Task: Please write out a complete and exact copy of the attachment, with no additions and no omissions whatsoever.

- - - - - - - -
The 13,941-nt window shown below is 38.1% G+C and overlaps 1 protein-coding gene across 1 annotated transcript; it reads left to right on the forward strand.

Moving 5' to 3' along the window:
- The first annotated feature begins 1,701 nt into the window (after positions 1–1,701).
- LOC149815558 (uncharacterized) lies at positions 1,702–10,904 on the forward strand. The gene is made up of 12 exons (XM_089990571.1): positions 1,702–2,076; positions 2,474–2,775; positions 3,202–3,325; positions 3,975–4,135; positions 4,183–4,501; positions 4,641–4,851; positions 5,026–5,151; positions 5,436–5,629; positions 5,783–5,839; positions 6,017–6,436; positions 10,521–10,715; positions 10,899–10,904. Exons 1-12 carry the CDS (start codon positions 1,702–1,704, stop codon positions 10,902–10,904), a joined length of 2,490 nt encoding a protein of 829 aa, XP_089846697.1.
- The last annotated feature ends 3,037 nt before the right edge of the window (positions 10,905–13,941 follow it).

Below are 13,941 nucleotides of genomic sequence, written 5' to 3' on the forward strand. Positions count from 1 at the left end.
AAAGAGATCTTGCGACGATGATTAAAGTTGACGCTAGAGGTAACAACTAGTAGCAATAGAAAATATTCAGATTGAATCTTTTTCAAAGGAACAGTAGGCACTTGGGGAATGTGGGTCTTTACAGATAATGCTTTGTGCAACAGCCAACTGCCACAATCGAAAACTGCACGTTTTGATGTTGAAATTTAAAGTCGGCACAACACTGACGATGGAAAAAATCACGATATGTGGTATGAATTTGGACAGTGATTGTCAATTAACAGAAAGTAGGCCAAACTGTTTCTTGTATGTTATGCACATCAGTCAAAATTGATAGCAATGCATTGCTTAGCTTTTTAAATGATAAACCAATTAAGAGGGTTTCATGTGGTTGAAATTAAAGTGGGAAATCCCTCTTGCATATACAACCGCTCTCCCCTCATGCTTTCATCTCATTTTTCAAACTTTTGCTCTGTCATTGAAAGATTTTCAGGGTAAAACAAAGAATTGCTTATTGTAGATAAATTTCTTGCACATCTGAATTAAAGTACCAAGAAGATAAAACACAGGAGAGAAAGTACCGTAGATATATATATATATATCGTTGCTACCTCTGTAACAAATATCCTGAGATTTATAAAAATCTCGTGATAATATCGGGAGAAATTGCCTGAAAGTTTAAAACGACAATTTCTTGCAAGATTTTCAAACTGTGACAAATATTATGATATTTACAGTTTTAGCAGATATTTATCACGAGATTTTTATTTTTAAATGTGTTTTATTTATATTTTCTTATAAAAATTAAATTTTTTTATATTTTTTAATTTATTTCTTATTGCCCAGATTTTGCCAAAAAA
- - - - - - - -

The 13,941-nt window shown below is 38.1% G+C and overlaps 1 protein-coding gene across 1 annotated transcript; it reads left to right on the forward strand.

Moving 5' to 3' along the window:
- The first annotated feature begins 1,701 nt into the window (after positions 1–1,701).
- LOC149815558 (uncharacterized) lies at positions 1,702–10,904 on the forward strand. The gene is made up of 12 exons (XM_089990571.1): positions 1,702–2,076; positions 2,474–2,775; positions 3,202–3,325; positions 3,975–4,135; positions 4,183–4,501; positions 4,641–4,851; positions 5,026–5,151; positions 5,436–5,629; positions 5,783–5,839; positions 6,017–6,436; positions 10,521–10,715; positions 10,899–10,904. Exons 1-12 carry the CDS (start codon positions 1,702–1,704, stop codon positions 10,902–10,904), a joined length of 2,490 nt encoding a protein of 829 aa, XP_089846697.1.
- The last annotated feature ends 3,037 nt before the right edge of the window (positions 10,905–13,941 follow it).

Below are 13,941 nucleotides of genomic sequence, written 5' to 3' on the forward strand. Positions count from 1 at the left end.
AAAGAGATCTTGCGACGATGATTAAAGTTGACGCTAGAGGTAACAACTAGTAGCAATAGAAAATATTCAGATTGAATCTTTTTCAAAGGAACAGTAGGCACTTGGGGAATGTGGGTCTTTACAGATAATGCTTTGTGCAACAGCCAACTGCCACAATCGAAAACTGCACGTTTTGATGTTGAAATTTAAAGTCGGCACAACACTGACGATGGAAAAAATCACGATATGTGGTATGAATTTGGACAGTGATTGTCAATTAACAGAAAGTAGGCCAAACTGTTTCTTGTATGTTATGCACATCAGTCAAAATTGATAGCAATGCATTGCTTAGCTTTTTAAATGATAAACCAATTAAGAGGGTTTCATGTGGTTGAAATTAAAGTGGGAAATCCCTCTTGCATATACAACCGCTCTCCCCTCATGCTTTCATCTCATTTTTCAAACTTTTGCTCTGTCATTGAAAGATTTTCAGGGTAAAACAAAGAATTGCTTATTGTAGATAAATTTCTTGCACATCTGAATTAAAGTACCAAGAAGATAAAACACAGGAGAGAAAGTACCGTAGATATATATATATATATCGTTGCTACCTCTGTAACAAATATCCTGAGATTTATAAAAATCTCGTGATAATATCGGGAGAAATTGCCTGAAAGTTTAAAACGACAATTTCTTGCAAGATTTTCAAACTGTGACAAATATTATGATATTTACAGTTTTAGCAGATATTTATCACGAGATTTTTATTTTTAAATGTGTTTTATTTATATTTTCTTATAAAAATTAAATTTTTTTATATTTTTTAATTTATTTCTTATTGCCCAGATTTTGCCAAAAAA